The Paradox of Choice

When you walk into your local supermarket and if you’re like me, you’re completely overwhelmed by choice. Choice is everywhere. This has not always been the case, but it certainly is today.

With 175 types of salad dressing as part of the 150,000 options in an average supermarket, our choices are bountiful. But does all of this choice actually make us better? Does it help us? Well, it turns out it actually doesn’t.

Brilliant behavioural economists, like Barry Schwartz from Swarthmore College, spend their life analyzing exactly this. The paradox of choice is increasingly making us unhappy. It is affecting our well-being.

He explains that colleges today are like intellectual supermarkets. The liberal in liberal arts is now a collection of three or four hundred courses at many universities. How are young student to decide?

It turns out there are some steps that we can take to help us with this agony of choice. The following are a few steps that can help you make choices more easily. These steps will certainly increase your well-being. 

  1. Decide when you want to choose. Maybe a choice is not necessary.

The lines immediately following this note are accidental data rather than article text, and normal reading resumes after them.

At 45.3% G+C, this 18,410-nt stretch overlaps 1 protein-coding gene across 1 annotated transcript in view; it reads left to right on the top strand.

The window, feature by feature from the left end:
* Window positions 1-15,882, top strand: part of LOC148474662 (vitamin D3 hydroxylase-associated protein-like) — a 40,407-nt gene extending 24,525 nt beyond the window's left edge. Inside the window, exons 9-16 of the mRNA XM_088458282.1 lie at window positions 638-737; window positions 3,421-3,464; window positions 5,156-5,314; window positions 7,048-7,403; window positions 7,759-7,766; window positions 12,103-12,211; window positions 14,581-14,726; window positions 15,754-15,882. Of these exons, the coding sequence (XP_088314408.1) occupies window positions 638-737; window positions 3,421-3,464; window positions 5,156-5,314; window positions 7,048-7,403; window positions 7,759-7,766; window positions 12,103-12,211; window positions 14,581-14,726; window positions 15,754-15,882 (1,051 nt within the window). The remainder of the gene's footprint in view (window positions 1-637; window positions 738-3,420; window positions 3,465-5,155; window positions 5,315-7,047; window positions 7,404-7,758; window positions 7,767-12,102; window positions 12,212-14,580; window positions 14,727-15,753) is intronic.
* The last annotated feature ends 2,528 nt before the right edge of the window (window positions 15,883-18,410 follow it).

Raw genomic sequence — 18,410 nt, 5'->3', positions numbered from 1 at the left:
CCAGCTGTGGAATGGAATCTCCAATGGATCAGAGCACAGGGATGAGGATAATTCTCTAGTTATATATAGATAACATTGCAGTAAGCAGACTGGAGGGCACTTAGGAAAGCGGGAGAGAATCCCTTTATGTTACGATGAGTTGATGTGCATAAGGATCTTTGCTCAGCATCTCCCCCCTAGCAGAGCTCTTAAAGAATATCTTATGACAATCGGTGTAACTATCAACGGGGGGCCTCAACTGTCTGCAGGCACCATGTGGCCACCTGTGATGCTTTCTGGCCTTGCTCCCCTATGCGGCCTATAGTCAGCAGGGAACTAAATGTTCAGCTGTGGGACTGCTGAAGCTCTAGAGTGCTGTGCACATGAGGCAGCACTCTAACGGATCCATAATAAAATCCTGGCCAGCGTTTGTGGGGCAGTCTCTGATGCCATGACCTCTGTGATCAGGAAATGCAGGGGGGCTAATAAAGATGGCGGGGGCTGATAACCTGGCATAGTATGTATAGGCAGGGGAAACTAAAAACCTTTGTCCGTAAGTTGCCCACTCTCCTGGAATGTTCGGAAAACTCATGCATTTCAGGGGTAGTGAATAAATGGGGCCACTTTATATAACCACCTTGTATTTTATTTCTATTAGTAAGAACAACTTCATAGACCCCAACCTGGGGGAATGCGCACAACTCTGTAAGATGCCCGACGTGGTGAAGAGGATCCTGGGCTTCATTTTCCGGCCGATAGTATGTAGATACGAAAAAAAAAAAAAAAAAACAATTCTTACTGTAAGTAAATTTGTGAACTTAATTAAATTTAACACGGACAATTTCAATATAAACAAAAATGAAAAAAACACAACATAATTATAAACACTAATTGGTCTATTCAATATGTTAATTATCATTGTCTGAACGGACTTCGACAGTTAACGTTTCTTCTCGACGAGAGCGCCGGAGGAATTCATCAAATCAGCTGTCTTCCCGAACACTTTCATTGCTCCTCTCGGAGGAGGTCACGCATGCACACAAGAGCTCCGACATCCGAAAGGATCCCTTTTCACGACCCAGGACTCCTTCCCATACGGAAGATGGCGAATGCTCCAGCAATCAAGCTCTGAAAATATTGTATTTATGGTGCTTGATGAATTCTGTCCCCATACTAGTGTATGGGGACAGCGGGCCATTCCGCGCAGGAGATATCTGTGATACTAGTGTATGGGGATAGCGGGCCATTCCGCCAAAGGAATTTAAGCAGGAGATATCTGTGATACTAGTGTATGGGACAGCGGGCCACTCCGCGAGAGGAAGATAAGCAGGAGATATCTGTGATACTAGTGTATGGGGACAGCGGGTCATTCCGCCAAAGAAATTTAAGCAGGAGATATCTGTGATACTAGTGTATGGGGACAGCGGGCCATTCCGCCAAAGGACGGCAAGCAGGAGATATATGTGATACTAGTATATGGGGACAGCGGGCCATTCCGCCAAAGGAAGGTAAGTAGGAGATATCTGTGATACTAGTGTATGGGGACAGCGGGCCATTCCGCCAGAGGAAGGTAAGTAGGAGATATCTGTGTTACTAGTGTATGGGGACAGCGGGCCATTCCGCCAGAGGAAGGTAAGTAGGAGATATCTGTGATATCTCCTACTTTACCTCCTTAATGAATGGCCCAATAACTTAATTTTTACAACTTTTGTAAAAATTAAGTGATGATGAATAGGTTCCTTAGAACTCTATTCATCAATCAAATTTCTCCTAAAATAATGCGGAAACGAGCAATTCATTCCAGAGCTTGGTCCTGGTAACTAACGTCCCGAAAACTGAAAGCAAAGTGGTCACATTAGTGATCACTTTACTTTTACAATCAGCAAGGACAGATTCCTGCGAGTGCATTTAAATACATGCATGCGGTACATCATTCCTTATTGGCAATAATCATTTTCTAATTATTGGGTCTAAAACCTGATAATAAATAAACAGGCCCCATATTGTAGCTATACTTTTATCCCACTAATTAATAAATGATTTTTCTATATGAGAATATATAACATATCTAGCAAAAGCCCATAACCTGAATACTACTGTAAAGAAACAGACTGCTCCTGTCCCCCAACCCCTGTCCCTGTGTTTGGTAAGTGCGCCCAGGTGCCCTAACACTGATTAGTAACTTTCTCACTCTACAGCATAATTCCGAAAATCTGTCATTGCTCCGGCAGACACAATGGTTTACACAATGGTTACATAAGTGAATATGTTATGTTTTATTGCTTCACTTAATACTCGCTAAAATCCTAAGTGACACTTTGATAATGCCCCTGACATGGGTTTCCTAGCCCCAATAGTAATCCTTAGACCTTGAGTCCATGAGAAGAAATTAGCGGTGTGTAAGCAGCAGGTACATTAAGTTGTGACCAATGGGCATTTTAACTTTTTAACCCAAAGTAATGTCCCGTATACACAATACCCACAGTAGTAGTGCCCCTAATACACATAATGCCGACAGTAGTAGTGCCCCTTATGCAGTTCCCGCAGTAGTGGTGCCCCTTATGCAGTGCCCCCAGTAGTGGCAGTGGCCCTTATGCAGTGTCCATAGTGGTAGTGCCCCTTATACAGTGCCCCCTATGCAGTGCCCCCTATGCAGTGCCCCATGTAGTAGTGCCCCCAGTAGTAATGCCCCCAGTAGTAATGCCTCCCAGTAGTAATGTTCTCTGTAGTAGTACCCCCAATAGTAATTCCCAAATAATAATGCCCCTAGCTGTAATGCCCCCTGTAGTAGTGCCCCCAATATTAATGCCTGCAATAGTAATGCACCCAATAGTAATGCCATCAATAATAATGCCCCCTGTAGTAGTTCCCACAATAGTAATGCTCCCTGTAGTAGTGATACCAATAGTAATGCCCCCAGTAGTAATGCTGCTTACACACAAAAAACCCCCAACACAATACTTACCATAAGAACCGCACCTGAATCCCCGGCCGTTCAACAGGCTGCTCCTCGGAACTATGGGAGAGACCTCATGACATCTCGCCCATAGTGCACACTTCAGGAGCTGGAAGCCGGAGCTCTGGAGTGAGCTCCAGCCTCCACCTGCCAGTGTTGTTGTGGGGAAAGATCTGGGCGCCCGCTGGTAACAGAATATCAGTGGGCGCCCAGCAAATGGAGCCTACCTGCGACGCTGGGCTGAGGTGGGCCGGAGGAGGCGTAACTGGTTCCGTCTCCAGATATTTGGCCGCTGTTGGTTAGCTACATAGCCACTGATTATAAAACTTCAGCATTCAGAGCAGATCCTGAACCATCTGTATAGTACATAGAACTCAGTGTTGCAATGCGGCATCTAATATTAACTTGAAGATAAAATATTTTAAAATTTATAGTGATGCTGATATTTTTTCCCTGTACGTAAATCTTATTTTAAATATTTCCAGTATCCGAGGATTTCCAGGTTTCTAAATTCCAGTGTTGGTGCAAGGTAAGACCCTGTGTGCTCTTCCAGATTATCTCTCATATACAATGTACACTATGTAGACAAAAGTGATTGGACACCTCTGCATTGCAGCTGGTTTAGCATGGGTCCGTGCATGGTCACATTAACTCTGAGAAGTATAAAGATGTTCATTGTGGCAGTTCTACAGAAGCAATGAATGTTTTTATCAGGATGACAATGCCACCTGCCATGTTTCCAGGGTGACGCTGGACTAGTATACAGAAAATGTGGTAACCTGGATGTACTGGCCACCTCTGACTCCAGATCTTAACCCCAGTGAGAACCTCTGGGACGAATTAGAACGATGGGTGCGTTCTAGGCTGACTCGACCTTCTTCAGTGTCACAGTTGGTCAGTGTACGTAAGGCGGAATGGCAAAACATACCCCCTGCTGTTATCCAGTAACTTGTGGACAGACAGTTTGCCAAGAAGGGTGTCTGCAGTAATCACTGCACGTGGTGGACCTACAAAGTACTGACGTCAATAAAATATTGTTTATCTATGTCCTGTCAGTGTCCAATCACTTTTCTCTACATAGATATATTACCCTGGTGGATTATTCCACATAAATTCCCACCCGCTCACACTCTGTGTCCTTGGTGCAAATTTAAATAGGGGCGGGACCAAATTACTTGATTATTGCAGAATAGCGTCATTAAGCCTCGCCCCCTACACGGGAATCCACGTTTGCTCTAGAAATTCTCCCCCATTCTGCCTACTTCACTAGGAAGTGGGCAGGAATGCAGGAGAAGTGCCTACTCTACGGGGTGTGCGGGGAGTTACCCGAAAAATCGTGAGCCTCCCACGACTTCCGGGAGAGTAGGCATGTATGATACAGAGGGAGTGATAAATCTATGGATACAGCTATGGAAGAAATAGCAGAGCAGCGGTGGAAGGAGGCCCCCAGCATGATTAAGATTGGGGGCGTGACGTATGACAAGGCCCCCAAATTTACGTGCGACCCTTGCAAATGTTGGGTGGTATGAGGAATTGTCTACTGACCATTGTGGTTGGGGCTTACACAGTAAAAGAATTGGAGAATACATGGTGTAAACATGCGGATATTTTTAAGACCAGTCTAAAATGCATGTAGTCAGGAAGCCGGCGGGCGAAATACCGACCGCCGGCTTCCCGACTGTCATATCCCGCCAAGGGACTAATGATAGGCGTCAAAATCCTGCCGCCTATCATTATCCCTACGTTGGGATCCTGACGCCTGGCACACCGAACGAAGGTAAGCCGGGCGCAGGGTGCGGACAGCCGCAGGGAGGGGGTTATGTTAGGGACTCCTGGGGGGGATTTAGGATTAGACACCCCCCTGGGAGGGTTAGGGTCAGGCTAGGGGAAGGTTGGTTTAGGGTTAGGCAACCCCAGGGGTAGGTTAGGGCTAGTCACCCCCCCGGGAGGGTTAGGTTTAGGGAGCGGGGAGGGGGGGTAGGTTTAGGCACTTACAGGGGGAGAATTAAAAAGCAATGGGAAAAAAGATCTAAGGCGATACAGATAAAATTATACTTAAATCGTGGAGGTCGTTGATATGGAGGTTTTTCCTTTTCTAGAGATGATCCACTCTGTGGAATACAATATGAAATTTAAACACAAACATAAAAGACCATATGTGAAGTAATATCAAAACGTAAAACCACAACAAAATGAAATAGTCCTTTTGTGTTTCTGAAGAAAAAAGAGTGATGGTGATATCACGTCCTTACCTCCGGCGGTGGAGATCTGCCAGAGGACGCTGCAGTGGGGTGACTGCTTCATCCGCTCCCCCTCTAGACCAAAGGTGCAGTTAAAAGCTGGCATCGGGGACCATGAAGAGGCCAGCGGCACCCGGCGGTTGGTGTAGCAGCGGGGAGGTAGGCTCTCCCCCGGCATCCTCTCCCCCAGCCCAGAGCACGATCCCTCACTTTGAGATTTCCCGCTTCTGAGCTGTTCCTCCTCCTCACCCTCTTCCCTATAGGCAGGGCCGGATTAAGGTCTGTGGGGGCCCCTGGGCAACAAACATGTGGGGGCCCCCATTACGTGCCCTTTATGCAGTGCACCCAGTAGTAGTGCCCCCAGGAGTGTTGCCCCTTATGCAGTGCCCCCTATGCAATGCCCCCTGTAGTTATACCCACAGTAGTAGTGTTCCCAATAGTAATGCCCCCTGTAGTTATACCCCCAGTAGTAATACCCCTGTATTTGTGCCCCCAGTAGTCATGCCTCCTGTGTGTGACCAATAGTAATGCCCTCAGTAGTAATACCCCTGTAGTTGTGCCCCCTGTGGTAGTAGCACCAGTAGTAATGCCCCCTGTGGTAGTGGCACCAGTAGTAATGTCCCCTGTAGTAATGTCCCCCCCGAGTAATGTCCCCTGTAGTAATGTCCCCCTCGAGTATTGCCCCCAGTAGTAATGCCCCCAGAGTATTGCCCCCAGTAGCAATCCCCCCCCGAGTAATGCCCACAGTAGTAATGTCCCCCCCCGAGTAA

2. Use some discipline and choose between two or three options. That way, you remove Choice Hangover. The more choices that you consider, the more potential there is to compromise your well-being.
  3. Satisfice more and maximize less. By selecting good enough, we actually can often increase our satisfaction. Embrace and enjoy this satisficing. Maybe, the restaurant around the corner is the right choice for now.
  4. Make your choices non-reversible. Learn to love constraints – these constraints will help you with choosing. Simply say I do and stick with it.
  5. Practice an attitude of gratitude. It may feel strange at first but over time you feel more grateful. Things are often going better than you think.
  6. Know that over time you will adapt to a choice – like a new car for example. Control your expectations and appetite to want more. Get yourself off that hedonic treadmill! 
  7. The Internet is good for some things, but social comparison is not one of them. Limit your social comparison and look inside to find what gives you real meaning in life.

Good luck and happy choosing! 

Clare

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